“Mainstream analyses fail to account for the complex interactions of disruption, hence their failure to foresee its speed, scale, and impact,“ said Tubb. “Unlike other market analysts and think tanks, RethinkX does not take a linear approach, but instead accounts for the systemic, complex, dynamic nature of disruption. This includes the interplay among consumers, businesses, investors, and policymakers as they drive parallel disruptions, and the impact of changes as they ripple across the rest of society.”
“This disruption is inevitable,” said RethinkX co-founder Jamie Arbib. “The positive impacts – from food security to climate change – are profound. But policymakers, investors, businesses, and voters have some power over this disruption’s speed, scale, impacts, and who benefits. One of the first and most critical decisions is to ensure an open market place. Will this be a market that promotes openness, transparency, and competition? Or will it be a market — like the pharmaceutical industry — dominated by a few monopolies with the power to restrict or prevent the realization of the enormous economic, social, and environmental benefits?”
For policymakers, the report identifies critical choices that can accelerate or slow down the disruption, and that can magnify or curtail its benefits.
“We aim to start a conversation,” said Arbib. “We want to focus decision-makers’ attention and ensure they understand the choices ahead. We are still early in the disruption cycle, and projections are just that, but we believe our framework, methodology, and findings are more accurate than those produced by linear models that risk locking in expensive, obsolete, and uncompetitive assets, technologies, and skill sets. To unlock the full potential of this and every other technological disruption, we need to embrace an approach that better reflects the complex, dynamic, and rapidly-changing world we live in.”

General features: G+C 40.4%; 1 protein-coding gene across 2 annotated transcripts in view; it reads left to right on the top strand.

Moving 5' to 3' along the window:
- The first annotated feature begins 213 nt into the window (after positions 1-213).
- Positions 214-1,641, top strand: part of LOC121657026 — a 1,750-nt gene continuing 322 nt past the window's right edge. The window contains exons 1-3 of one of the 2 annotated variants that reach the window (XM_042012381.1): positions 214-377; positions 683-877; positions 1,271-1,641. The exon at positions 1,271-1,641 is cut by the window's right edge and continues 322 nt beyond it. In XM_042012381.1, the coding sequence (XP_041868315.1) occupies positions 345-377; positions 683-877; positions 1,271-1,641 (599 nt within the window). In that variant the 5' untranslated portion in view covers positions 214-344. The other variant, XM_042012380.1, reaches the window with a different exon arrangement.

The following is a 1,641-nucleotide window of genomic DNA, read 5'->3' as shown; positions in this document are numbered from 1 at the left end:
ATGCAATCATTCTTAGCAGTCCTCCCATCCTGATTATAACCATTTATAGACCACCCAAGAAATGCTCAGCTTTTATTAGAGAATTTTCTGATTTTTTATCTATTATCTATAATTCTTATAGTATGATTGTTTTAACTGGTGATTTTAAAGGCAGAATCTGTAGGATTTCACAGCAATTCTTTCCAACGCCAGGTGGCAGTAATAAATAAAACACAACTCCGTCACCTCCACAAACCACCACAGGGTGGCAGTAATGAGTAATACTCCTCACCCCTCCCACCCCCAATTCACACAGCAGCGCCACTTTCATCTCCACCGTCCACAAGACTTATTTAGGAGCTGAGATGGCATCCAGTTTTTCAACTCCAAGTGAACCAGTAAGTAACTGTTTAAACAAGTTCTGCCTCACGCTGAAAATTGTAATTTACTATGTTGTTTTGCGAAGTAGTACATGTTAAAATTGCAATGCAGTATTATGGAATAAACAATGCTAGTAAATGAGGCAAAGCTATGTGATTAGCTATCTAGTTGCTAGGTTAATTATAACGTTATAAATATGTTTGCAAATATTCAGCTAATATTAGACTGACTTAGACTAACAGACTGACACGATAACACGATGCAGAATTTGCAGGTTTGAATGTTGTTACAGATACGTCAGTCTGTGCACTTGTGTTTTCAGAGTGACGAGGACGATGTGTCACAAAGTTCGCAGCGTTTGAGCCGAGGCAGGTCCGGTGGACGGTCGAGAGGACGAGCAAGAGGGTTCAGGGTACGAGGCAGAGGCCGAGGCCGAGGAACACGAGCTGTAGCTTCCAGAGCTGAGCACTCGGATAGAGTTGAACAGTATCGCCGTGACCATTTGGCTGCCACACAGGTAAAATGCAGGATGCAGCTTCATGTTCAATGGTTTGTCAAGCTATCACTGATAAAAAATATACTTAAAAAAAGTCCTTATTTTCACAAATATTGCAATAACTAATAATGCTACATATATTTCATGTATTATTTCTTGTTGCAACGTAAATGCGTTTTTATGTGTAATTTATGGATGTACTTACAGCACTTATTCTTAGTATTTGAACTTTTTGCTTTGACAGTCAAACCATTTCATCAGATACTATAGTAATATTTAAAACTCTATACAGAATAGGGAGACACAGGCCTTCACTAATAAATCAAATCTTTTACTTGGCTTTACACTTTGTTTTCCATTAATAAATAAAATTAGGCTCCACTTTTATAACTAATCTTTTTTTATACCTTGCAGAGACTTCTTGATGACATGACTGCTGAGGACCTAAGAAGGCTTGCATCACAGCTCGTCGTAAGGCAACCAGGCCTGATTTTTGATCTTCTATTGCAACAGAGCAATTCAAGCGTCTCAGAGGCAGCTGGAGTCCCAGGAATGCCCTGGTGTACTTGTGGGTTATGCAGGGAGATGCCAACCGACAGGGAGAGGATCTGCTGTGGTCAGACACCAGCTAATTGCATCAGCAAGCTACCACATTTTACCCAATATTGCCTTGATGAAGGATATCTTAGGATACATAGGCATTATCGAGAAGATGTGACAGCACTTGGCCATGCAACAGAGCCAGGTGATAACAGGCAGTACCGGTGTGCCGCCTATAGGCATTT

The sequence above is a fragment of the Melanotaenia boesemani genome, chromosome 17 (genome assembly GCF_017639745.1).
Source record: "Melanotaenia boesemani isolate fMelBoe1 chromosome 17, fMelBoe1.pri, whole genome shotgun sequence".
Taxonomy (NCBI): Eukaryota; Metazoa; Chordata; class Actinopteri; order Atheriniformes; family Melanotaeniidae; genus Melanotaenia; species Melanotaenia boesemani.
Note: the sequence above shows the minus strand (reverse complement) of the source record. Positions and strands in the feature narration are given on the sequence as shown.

RethinkX is an independent think tank that analyzes and forecasts the scope, speed, and scale of technology-driven disruption and its implications across society.
RethinkX produces impartial, data driven analyses that identify pivotal choices to be made by investors, business, policymakers, and civic leaders. Headquartered in San Francisco and London, RethinkX’s founders – award-winning, best-selling author and Silicon Valley entrepreneur Tony Seba and technology investor Jamie Arbib – are experts in finance and technology and are supported by a team of leading sector analysts.
Rethinking Food and Agriculture is the second in a series of reports that analyzes the impacts of disruption, sector by sector, across the economy. Report co-author Dr. Catherine Tubb is an expert on the agriculture, pesticide, and fertilizer industries. She was formerly with the equity research firm Sanford Bernstein and holds a PhD in Chemistry from Cambridge University.
The first in this series, Rethinking Transportation, continues to generate worldwide attention. Brian Stoffel of The Motley Fool wrote: “It’s not easy to blow my mind. But earlier this week, I sat down and read a research report by RethinkX. I’ve been picking up the pieces of my consciousness ever since.”
RethinkX reports are based on The Seba Technology Disruption Framework, which captures the complex and dynamic interactions of disruption and has been proven correct time and again. Using this framework, Tony Seba has forecast major industry disruption and collapse well before mainstream forecasters. In 2014, he predicted the disruption and decline of the coal and natural gas industries and, importantly, the reasons for their collapse, even when analysts were predicting a ‘golden age’ of growth. In 2009, he forecast that the price of solar per kilowatt-hour would be 2.5 cents by 2020. Today it is two to three cents. In 2014, he was the only person in the world to forecast accurately the advent of a 200-mile range electric vehicle priced at $35,000 by 2019, as well as dramatic decreases in the cost of grid battery storage.
Follow-on analyses by RethinkX will consider the cascading and interdependent effects of these disruptions between and across sectors. RethinkX aims to inspire a global conversation about the threats and opportunities of technology-driven disruption and focus attention on choices that could lead to a more equitable, healthy, resilient, and stable society.
To learn more, or to join RethinkX’s community, please visit www.rethinkx.com.